Comparing two different education systems
After I graduated from high school, I remember thinking I’ve wasted my time with education. It really isn’t helping me to face the reality.
I even said it to my parents and my friends. My friends also agreed with me. We’re just accumulating knowledge and facts (that are already obsolete) into our brain, without practical knowledge and best practices to live the rest of my life.
Then I realized. It’s too hard to teach someone how to live. Because everybody else is still figuring it out. No one really knows how to live.
But then, is the education really beneficial for us? Or is it only narrowing our point of view? Supplying us with complicated but unnecessary formula?
I guess I’ll never know.
But without the education I received, I wouldn’t have been able to write here in English!
I don’t watch the news, I read novels, non-fictions, Medium, watch NatGeo, NatGeo People, Youtube channels, and some TV series occasionally. I’m trying to stay away from the negativity.
My recent discoveries have been very interesting, I can’t help but to share them with you guys!
They are both about education, but in two contrasting circumstances.
Massive education to overcome poverty
I don’t know if you’ve heard of this one, but I just discovered it several days ago when I was watching NatGeo’s India’s Mega Kitchen. I was dumbfounded.
Kalinga Institute of Social Sciences, Odisha, India.
They provide FREE education, food, and home for about 25,000 tribal children since 1993! It was founded by Dr. Achyuta Samanta, who experienced poverty firsthand as a child.
He realized that lack of education was the root cause of the slow development of the tribes. He started small with 125 students, but he’s a visionary, so he ended up with more than 25,000 students.
I’m amazed by the holistic and such selfless approach. It is massive and colossal. I’m also confused why my country, Indonesia, doesn’t have an institution like this one. We have almost similar problems with almost similar conditions.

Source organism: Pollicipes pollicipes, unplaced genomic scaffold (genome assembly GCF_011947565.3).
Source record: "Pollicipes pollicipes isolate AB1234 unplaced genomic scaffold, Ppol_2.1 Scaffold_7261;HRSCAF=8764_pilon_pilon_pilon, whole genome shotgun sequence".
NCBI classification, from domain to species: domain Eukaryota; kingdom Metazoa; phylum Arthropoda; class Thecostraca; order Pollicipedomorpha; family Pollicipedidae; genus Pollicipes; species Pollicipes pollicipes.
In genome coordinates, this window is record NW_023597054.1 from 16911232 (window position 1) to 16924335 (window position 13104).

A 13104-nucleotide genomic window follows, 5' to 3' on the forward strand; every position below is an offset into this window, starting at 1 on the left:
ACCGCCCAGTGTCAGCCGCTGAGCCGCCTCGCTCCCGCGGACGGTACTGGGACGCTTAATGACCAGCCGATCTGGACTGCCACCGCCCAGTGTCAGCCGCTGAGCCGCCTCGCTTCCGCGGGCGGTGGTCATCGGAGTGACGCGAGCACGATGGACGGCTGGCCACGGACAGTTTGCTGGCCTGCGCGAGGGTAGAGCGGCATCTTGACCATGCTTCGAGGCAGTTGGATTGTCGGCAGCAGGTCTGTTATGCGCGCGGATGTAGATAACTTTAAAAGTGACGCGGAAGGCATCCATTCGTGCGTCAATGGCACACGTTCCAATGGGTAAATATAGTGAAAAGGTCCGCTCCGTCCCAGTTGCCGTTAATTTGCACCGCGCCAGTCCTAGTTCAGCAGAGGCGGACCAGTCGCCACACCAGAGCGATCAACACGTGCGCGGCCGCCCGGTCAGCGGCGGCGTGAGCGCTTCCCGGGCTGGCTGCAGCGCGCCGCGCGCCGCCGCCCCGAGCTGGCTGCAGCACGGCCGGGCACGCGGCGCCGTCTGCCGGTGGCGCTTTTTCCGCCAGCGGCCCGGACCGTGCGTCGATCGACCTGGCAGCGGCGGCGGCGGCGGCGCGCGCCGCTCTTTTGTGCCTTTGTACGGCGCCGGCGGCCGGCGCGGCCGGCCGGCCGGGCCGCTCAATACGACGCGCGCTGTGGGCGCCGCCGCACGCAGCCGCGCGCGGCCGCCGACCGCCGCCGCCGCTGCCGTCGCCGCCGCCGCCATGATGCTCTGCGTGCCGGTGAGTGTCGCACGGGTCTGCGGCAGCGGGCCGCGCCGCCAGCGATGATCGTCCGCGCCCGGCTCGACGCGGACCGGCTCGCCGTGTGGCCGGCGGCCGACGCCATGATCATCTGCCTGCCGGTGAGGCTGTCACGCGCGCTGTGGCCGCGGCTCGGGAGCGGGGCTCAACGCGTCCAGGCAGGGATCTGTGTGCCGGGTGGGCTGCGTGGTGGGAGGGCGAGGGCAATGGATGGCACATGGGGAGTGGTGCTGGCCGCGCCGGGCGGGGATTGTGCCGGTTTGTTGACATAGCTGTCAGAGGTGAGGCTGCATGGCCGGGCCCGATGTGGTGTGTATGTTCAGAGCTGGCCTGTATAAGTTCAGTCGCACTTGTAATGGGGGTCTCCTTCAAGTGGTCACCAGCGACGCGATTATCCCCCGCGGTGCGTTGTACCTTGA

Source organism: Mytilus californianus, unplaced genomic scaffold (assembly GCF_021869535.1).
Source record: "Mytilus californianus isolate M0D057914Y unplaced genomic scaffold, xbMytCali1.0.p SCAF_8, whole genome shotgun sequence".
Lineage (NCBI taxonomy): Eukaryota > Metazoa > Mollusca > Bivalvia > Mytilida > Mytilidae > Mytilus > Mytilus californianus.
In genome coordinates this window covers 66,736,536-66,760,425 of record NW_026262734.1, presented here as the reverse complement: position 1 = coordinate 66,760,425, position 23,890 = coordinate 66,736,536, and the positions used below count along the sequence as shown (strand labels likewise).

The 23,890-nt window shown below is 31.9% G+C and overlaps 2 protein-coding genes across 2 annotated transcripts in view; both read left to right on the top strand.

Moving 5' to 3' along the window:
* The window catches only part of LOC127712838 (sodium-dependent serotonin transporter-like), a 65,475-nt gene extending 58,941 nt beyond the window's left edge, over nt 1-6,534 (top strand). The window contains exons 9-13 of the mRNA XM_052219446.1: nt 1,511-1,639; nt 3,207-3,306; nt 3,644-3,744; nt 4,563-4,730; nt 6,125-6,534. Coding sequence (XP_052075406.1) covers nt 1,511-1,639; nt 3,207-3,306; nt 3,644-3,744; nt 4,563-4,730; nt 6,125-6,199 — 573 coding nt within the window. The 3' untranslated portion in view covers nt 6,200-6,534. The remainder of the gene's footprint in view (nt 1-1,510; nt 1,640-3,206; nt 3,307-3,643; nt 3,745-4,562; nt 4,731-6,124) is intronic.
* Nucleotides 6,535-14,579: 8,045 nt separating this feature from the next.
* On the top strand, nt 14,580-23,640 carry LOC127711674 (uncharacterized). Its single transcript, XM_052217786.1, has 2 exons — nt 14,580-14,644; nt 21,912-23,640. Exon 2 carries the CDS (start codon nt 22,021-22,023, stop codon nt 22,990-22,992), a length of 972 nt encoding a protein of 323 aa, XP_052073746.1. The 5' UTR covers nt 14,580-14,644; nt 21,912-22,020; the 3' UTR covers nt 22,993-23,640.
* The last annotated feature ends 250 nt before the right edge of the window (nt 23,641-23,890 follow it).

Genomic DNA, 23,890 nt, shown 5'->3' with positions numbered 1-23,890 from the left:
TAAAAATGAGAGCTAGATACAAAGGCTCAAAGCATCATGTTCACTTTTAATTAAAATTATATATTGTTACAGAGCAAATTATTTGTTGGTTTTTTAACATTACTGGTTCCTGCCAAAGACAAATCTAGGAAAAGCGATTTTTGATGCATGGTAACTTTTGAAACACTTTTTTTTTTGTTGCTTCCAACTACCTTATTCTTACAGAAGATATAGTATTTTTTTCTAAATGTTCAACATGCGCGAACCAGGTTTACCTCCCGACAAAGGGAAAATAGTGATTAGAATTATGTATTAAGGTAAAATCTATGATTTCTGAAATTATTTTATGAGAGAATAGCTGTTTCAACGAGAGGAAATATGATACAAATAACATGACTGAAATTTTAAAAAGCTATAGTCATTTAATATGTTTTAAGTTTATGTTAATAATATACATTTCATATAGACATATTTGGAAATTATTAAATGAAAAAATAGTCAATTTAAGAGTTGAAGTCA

Even though I doubt the benefits of traditional education systems, I do believe that a movement this massive would effectively eradicate poverty, illiteracy, and ignorance.
College and campus reinvented
Last week I was just scrolling through my Youtube feeds, when I found this unique education system.
The school for humanity. Mindvalley U’s founder, Vishen Lakhiani, envisioned a new form of university/education, where you will be attending a month full of talks and seminars by world class speakers and educators, which will be held in different cities every year.
The point of Mindvalley U is to keep up with the world, filling the gap that the regular education systems make. They state it clearly in their website it’s not for people who wants to learn physics or engineering.
“…for the skills our regular education system ignored. Like entrepreneurship, leadership, public speaking, personal growth, health and wellness, happiness, love, parenting, mindfulness, and much more.”
You might be asking, how is this ‘education’ will be accepted in the society? As said by Vishen in an interview with Forbes,
“We see companies like Google, Ernst & Young and others changing their recruitment model, dropping the mandatory criteria. We see the same here at Mindvalley… since we bring together extraordinary people of all stages of their lives together, we know it will create more employment opportunities than just blasting out resumes with a line about your college degree.”
Which one is better?
We can’t compare these two very different systems side by side, obviously. The first one was established to eradicate poverty, while the second is to cultivate a global community.
All of the subjects and lessons taught in these two systems are equally important. You need to be able to read, do some maths, and connect with people in order to make the world better.
Maybe some graduates from Mindvalley U will build another Kalinga Institute?
With the growing number of unemployment, I know my college degree doesn’t guarantee anything. I won’t be automatically hired by a multinational company just by obtaining it.
Luckily, for me, my university requires a year off-campus internship during my 4-year program. I just completed mine in a big general insurance company here in Indonesia, and those one year gave me much more learning experience and personal development than my 3 years in campus.
The learning process doesn’t stop there, of course.
Like any other systems, the education systems can never please everyone. There must be some bugs and incompatibility. But if you don’t fit in one, you can always find another one.
Don’t trap yourself in the system.
Leave your thoughts below! What do you think about your current education system? Which one do you think is the best, Kalinga Institute or Mindvalley U?